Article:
• Wow, what a great book! This book is so timely in the wake of all the shootings of young black men and the inability of law enforcement to train their personnel to respond differently when making routine stops and for the anger members in the community feel when charges are not brought up against the officers.This is also a coming of age book about the protagonist in the story: Starr, a 16 year old African American girl who is trying to straddle two worlds: the working class, tight knit, all black neighborhood where literally "everybody knows your name" and the upper middle class, predominantly white high school her parents send her and her two brothers to.Boy, did this book ring a bell, park itself in my psyche and stayed awhile to visit! I could relate to all of the characters: in some ways Starr's family is my family: as black parents how do we insure our kids have a good education and yet keep them in touch with their cultural heritage, and why, as black parents do we have to make these kind of choices? I too have made the speech to our kids about what to do if you're stopped by the police, we too are tired and frustrated with the needless deaths of young African American men.The story very realistically depicts how Starr struggles with the death of her close friend Khalil, what it means to her and her community that she is the only eye witness. The author fully captures what DuBois called the double consciousness that many blacks still have to live in America. She has Starr deal with micro aggression from friends, navigating having a white boyfriend, internalized negative stereotypes about blacks, are you betraying your family and/or your community when you move out of the "hood"? and then the everyday, "regular" messiness of family life.Great fantastic debut novel with awesome characters, lots and lots of depths and nuances of the complexity of what it means to grow up black in 21st century America. I look forward to reading books by this author in the future.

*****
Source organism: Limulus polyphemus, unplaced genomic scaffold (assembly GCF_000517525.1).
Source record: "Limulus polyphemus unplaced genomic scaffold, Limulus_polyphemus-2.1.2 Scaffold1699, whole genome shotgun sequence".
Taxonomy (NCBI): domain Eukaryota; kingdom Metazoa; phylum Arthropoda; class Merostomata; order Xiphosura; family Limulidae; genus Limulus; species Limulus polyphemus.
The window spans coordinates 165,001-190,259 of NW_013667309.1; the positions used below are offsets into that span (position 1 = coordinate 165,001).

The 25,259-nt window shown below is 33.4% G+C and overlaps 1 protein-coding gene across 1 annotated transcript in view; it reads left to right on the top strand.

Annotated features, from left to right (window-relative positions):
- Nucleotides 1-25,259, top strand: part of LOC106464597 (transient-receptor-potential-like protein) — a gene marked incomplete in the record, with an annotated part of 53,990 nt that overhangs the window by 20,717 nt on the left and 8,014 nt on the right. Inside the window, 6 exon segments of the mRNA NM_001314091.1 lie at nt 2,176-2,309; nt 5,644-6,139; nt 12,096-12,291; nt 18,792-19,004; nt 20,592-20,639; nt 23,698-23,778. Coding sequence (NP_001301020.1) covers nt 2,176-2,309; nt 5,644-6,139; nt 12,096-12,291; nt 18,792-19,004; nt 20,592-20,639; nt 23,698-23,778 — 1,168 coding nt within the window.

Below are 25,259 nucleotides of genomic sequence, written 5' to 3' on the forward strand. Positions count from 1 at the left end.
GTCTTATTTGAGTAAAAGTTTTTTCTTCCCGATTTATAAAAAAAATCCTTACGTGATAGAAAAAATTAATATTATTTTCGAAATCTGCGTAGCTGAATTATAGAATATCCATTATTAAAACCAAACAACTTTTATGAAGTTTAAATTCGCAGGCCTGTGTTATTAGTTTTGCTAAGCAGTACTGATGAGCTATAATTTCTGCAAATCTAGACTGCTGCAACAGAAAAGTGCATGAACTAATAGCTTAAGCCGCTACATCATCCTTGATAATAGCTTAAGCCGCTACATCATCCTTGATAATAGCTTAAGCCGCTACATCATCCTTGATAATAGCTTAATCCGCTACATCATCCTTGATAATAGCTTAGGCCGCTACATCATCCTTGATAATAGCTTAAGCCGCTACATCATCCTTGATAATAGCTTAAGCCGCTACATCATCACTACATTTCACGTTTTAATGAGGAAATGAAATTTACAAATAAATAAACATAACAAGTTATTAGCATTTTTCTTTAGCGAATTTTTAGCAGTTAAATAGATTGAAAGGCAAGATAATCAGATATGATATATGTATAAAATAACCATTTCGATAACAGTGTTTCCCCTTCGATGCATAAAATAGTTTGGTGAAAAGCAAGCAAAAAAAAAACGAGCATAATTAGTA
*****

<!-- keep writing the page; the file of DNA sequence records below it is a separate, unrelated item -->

• This is the story of 16-year-old Starr, a girl who witnesses her life-long friend get killed by a police officer while unarmed. She balances between two worlds while the murder makes national news: the one where she lives surrounded by non-traditional families and neighbors who’ve seen it all and gangbangers and business owners in a black community filled with people whose choices are never easy, and the one where she goes to a mostly-white private school at which she becomes a completely different version of herself so nobody knows about her home world. But it’s so much more than that. And that’s why I am going to ask people who can’t relate to this story—particularly white people—to read it as soon as they possibly can.The reason I believe reading books by people who aren’t your and your experience’s doppelgänger is important is because it allows us to pluck at the threads of truth about other peoples’ lives, experiences, secrets at our own pace and in our own heads as we go along (note: I am white). We get to know them, see them, emotionally connect with them. Read enough of these stories, and we become able to see the real people in our world who are represented by those characters. We become more empathetic to and more understanding of their situations, even when they are so vastly different from our own that our knee-jerk reactions to their real-life words/actions/decisions tend to be denial, rejection. A disbelief because it doesn’t seem right or doesn’t feel comfortable.Reading these stories connects us in a way our world needs right now, and THUG is the book we should all be reading.